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close this bookBetter Farming Series 08 - Animal Husbandry: Feeding and Care of Animals (FAO - INADES, 1976, 38 p.)
close this folderFeeding animals
View the documentWhy animals must be well fed
View the documentHow food is used in the animal's body
View the documentNot all animals digest food in the same way
View the documentHow to choose animals' food
View the documentFoods that give nitrogen must be chosen
View the documentValues of certain foods
View the documentWhat is a mineral supplement?
View the documentVitamins
View the documentGiving the animals water to drink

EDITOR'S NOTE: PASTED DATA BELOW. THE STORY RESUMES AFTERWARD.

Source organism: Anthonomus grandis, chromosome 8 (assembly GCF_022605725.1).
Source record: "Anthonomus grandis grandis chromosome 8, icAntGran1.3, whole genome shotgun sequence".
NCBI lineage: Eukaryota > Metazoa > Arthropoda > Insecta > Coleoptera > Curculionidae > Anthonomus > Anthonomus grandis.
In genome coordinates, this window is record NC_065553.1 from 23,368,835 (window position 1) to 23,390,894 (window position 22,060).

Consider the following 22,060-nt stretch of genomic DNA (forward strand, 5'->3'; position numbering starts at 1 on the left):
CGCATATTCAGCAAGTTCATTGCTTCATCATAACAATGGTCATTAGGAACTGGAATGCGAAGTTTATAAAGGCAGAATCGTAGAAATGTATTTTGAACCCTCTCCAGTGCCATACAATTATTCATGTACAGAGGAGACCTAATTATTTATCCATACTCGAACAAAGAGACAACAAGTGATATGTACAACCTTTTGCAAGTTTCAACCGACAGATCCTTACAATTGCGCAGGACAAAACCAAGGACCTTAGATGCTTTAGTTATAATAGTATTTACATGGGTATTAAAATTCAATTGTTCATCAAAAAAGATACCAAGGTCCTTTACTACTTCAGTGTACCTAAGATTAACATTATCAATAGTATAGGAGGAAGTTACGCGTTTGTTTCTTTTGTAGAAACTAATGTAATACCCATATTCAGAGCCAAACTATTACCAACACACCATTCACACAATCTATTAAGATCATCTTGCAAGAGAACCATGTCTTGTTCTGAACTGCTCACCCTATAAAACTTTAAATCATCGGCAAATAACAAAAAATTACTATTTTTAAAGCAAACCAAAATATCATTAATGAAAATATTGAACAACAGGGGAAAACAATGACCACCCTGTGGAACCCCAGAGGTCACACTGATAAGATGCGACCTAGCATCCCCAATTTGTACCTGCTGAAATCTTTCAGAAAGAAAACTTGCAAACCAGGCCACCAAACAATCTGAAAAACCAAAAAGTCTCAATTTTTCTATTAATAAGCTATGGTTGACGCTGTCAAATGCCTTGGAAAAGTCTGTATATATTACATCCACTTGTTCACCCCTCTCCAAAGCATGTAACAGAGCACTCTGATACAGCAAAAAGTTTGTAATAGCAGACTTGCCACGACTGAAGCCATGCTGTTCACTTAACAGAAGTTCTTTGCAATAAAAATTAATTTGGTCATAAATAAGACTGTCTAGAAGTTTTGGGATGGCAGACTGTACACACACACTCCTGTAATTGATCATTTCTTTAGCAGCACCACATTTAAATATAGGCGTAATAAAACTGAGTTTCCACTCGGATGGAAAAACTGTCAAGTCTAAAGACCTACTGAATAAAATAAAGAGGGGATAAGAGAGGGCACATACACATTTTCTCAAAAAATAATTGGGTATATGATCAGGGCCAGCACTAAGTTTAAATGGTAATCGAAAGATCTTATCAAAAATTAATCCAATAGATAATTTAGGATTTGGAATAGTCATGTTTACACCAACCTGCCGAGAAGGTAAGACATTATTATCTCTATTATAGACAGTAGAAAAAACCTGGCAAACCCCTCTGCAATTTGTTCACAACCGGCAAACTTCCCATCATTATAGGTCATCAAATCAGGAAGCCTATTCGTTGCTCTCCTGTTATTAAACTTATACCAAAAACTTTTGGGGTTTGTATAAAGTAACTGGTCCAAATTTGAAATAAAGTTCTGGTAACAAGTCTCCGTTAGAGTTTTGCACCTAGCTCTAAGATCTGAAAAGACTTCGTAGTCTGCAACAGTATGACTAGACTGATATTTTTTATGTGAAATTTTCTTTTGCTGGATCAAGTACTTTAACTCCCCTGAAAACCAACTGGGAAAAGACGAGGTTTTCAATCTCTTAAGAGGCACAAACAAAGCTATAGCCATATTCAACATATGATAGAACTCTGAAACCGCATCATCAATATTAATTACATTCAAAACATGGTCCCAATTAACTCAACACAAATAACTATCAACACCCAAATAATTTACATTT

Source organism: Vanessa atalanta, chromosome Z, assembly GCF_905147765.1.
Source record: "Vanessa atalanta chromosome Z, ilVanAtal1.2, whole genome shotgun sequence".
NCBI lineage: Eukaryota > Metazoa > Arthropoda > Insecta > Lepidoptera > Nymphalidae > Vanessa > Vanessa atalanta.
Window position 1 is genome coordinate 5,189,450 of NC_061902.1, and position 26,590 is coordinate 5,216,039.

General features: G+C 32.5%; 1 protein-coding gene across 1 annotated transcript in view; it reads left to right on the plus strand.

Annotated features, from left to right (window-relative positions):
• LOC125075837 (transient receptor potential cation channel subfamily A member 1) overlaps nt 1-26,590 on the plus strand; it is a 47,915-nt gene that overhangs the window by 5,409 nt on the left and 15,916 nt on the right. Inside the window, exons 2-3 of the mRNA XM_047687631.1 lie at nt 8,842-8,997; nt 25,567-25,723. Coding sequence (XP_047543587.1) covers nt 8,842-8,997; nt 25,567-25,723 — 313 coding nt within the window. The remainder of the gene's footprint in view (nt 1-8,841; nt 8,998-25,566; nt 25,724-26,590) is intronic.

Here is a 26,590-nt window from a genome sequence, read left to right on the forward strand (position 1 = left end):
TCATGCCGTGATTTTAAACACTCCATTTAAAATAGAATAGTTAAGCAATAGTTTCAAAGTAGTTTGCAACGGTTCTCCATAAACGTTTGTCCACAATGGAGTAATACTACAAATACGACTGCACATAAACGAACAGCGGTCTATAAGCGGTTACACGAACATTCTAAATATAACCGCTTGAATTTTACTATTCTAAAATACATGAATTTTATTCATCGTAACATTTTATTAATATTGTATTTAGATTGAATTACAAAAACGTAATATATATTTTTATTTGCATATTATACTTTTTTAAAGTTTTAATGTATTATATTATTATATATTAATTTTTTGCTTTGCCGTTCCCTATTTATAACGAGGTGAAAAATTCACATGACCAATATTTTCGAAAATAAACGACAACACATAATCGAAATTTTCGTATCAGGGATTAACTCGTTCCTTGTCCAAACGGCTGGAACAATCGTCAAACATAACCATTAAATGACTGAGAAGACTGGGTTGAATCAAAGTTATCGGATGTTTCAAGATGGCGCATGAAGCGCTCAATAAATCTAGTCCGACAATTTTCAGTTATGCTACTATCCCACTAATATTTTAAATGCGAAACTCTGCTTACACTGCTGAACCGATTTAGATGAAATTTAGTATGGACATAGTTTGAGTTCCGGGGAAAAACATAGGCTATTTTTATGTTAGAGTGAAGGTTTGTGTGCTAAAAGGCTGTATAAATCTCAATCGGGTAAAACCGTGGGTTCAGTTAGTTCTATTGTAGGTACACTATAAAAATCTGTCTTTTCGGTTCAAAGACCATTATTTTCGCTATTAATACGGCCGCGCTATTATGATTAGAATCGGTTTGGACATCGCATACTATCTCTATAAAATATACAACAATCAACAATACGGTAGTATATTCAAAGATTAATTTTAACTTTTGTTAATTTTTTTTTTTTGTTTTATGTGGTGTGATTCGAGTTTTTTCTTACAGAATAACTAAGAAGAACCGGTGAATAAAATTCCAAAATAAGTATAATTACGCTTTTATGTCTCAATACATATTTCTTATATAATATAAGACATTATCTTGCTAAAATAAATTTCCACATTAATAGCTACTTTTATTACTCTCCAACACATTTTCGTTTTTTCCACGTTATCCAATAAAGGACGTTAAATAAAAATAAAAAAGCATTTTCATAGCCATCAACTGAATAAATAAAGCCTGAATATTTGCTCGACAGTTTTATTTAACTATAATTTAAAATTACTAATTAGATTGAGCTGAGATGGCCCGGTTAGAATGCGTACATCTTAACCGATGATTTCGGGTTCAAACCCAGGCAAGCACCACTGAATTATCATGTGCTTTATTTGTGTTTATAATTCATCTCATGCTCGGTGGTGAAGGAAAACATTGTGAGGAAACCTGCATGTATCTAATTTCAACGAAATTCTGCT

View the documentFood needs of animals
View the documentHow to feed animals
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How food is used in the animal's body

Food is digested.

When the animal eats, the food goes into the digestive tract. In the tract the food is changed and digested.

The digested part of the food enters the blood to feed the body. The rest is rejected as excrement.

When the greater part of the food enters the blood, the food is said to be rich.

When the greater part of the food is rejected, the food is said to be poor.

There are rich foods and poor foods.


· Millet is rich food for certain animals. They can make good use of it. The greater part of it enters the blood. One kilogramme of crushed millet can give an animal's body as much strength as six kilogrammes of grass.

· Hard, stringy grasses in the dry season are a poor food for animals. The greater part of the dry grass does not enter the blood; it is rejected.